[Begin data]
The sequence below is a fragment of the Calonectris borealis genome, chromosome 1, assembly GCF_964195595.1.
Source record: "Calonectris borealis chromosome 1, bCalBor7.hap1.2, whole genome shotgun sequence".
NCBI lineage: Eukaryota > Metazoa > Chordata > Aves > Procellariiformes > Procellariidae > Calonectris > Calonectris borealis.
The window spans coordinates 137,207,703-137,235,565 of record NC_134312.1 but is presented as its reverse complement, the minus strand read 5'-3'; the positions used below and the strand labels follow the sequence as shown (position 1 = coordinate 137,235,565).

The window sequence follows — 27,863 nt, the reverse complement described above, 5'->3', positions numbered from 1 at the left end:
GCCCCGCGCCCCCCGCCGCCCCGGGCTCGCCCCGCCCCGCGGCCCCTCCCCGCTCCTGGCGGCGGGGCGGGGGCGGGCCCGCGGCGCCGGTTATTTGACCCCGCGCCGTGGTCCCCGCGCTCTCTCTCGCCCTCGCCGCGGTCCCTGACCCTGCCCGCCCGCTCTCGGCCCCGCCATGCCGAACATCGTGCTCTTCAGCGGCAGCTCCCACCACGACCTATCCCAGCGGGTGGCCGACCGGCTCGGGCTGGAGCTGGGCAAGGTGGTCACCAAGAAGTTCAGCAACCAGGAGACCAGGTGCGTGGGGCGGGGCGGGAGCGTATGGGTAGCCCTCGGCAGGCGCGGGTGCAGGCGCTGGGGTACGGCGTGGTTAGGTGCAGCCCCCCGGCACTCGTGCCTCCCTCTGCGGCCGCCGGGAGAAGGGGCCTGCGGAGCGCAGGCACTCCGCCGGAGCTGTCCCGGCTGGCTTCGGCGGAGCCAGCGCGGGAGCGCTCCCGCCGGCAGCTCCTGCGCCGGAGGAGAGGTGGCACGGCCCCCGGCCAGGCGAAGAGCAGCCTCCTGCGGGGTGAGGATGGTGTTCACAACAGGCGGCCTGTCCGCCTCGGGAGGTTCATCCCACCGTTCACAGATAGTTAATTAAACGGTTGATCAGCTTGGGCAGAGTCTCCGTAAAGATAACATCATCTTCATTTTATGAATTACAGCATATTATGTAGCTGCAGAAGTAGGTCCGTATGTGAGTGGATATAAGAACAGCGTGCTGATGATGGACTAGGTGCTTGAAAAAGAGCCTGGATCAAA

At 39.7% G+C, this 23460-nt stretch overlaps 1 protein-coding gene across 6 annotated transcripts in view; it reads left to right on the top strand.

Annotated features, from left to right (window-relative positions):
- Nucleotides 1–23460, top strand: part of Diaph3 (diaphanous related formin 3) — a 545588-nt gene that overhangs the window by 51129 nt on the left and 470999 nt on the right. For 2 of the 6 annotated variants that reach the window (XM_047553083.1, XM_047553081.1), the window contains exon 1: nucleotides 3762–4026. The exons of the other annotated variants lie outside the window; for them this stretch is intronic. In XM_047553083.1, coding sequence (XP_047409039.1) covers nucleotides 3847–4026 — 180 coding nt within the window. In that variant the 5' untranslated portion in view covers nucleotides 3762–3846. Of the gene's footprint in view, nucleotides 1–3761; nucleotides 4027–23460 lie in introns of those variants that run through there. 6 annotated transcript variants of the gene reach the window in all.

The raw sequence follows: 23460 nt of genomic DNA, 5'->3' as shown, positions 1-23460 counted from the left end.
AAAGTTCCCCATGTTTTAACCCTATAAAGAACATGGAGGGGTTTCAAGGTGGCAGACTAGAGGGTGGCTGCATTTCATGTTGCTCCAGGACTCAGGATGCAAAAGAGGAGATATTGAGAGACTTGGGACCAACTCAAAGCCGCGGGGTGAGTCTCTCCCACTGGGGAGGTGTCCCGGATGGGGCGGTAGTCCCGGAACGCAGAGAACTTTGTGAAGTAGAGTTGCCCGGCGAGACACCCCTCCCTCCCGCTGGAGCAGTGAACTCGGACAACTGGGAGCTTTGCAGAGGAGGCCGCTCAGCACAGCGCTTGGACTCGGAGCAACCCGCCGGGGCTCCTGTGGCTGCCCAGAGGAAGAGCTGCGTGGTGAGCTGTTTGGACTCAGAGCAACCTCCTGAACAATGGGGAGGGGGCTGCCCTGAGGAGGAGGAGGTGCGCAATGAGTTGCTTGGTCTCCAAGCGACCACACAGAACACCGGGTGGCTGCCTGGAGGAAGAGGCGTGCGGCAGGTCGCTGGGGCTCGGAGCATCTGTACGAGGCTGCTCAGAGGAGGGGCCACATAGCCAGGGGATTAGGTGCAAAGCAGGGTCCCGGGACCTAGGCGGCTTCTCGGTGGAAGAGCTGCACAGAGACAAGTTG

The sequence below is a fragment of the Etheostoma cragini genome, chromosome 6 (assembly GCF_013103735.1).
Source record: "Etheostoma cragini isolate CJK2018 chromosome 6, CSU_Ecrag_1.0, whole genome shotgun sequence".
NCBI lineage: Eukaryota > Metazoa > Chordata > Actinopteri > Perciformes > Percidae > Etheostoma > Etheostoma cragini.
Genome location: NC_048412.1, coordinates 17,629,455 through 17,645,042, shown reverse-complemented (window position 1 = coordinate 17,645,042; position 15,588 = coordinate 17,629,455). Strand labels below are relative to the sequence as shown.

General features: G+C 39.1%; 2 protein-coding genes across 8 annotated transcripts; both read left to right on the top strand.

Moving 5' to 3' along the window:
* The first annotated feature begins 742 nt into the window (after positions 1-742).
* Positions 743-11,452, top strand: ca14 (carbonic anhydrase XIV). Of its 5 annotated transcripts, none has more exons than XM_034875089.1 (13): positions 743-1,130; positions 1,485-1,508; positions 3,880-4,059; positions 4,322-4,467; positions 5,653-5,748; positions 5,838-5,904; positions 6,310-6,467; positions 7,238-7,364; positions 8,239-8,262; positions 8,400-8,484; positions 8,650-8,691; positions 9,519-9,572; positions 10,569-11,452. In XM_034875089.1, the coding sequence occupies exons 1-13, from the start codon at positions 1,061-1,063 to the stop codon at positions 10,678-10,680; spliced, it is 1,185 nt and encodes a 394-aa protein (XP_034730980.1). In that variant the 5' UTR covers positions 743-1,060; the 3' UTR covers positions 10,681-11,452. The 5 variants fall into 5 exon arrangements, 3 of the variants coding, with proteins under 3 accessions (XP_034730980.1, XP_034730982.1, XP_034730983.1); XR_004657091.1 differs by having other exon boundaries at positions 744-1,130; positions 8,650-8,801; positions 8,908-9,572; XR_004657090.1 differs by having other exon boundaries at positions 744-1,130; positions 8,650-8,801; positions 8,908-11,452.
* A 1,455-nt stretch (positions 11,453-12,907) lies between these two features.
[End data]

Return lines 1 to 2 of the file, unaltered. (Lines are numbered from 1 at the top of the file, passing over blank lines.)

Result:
The sequence below is a fragment of the Calonectris borealis genome, chromosome 1, assembly GCF_964195595.1.
Source record: "Calonectris borealis chromosome 1, bCalBor7.hap1.2, whole genome shotgun sequence".